Opinion Blog

Peter DeWitt's

Finding Common Ground

A former K-5 public school principal turned author, presenter, and leadership coach, DeWitt provides insights and advice for education leaders. He can be found at www.petermdewitt.com. Read more from this blog.

Education Opinion

No Funding for Early Education? What About Partnerships?

By Kandace Bethea — October 14, 2019 4 min read
  • Save to favorites
  • Print

Today’s guest blog is written by Dr. Kandace Bethea, superintendent at the Marion County School District in South Carolina.

Children are learning from the moment they are born. Touch, talk, sights, and sounds are the building blocks of a child’s brain. In fact, science shows us that by the time a child is 5 years old, 90 percent of his or her brain is developed. That means long before they step foot into kindergarten, parents, caregivers, family members, and quality early-learning teachers play a part in helping form a child’s brain—the foundation for all future learning, social and emotional behavior, and overall health.

Because we know the future of a child’s developing brain, and therefore their overall future success, is in our hands, we cannot wait until they reach school age before we focus on their learning. Early education is the best investment we can make in our children.

A recent meta-analysis found that participation in early-childhood education leads to increased graduation rates as well as reductions in special education placements and grade retention— both of which reduce long-term costs for schools while benefiting students.

I am the superintendent of the Marion County school district. We are located in an economically distressed community where many parents don’t have the ability to provide a literature-rich environment. Children don’t choose the circumstances to which they’re born, so as educators, it’s our responsibility to remove any barriers to learning. While this is not an easy task, especially in a financially challenged district, we make it happen with an incredible amount of focus and a lot of help from our partners.

Early Education - The Classroom Solution
Giving our children a jump start on their education has been made easier thanks to the coordination or our program through the South Carolina Child Early Reading and Development Program (CERDEP). This full-day, early education program is aimed at helping 4-year-olds develop the foundational skills required to enter kindergarten. Currently offered in most school districts in our state, the program is available to our eligible 4-year-olds at no cost. Additionally, the South Carolina First Steps 4K program allows us to leverage federal funds for specific programs such as providing books to the students in our Academy of Early Learning to take home.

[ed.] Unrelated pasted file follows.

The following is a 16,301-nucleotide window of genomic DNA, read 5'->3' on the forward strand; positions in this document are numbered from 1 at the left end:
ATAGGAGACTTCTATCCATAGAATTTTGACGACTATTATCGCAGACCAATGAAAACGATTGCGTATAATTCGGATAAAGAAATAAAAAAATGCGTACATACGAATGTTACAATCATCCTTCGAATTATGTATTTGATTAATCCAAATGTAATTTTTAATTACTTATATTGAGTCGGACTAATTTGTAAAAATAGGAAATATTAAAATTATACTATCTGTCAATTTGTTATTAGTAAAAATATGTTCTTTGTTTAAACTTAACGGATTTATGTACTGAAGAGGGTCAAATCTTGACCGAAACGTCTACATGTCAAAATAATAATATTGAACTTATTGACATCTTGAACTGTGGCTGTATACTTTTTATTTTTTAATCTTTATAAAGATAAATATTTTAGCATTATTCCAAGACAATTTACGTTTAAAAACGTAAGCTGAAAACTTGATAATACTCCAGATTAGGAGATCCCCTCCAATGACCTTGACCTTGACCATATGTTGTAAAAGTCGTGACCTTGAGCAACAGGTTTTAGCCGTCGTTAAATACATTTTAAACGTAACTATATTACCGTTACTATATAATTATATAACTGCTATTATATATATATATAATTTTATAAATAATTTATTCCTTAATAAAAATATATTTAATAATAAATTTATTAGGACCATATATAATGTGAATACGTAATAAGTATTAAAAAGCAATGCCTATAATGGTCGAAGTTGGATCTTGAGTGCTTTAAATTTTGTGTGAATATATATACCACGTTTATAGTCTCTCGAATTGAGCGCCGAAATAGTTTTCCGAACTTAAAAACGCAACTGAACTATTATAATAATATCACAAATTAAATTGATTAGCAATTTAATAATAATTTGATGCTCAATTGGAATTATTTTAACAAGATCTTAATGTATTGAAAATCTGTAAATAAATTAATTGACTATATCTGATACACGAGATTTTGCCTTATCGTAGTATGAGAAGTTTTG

We, of course, would like to see every 4-year-old in our district enrolled in this early education program; however, the funding is limited to a certain number of seats. And while the Marion County school district does have some room in our budget for additional students to enroll, we simply do not have the money to ensure every child who needs early learning has access to this program.

Early Education - The Parent-Empowerment Solution
To fill the funding gap, we look to partnerships.

The most powerful early-learning partners are the parents of our students. By educating parents and providing them with the resources necessary to support their child’s development, we empower them to be their child’s first teacher.

That’s why we have been really happy with the Waterford UPSTART program created by the nonprofit, Waterford.org. This online early-learning solution makes the process easy for parents, providing tools like 15-20 minutes of adaptive reading, math and science software five days a week, and a family education liaison (FEL) who walks parents through the process. If a family doesn’t have a computer or internet access, that is provided at no cost. This eliminates many of the common barriers our parents and students are likely to encounter. This video highlights the results and sentiments of key stakeholders within our community, parents and district staff.

I thought it was important to bring participating families into the early-learning center to meet our teachers and connect this home-based learning with the school environment. We held a kick-off day where parents learned how to log in, how to monitor their child’s progress, and how to engage with them about what they are learning. This is a crucial step toward a child’s success.

Results showed students completing the program in Marion County started school on average at a kindergarten-intermediate level.

Teachers and administrators understand learning doesn’t just happen during school hours, but in every moment of a child’s life. By injecting support into those home environments where literature, technology, and potentially even conversation are not readily available, we can make an enormous difference.

Investing in early learning makes the biggest impact on a student’s achievement. When a teacher is not available, we have to find other ways to get the job done. That’s our goal in Marion County, to ensure every child has the opportunity to succeed.

Kandace Bethea can be reached via email at kbethea@marion.k12.sc.us or on Twitter at @bethea_kandace.

Photo courtesy of Getty Images.

The opinions expressed in Peter DeWitt’s Finding Common Ground are strictly those of the author(s) and do not reflect the opinions or endorsement of Editorial Projects in Education, or any of its publications.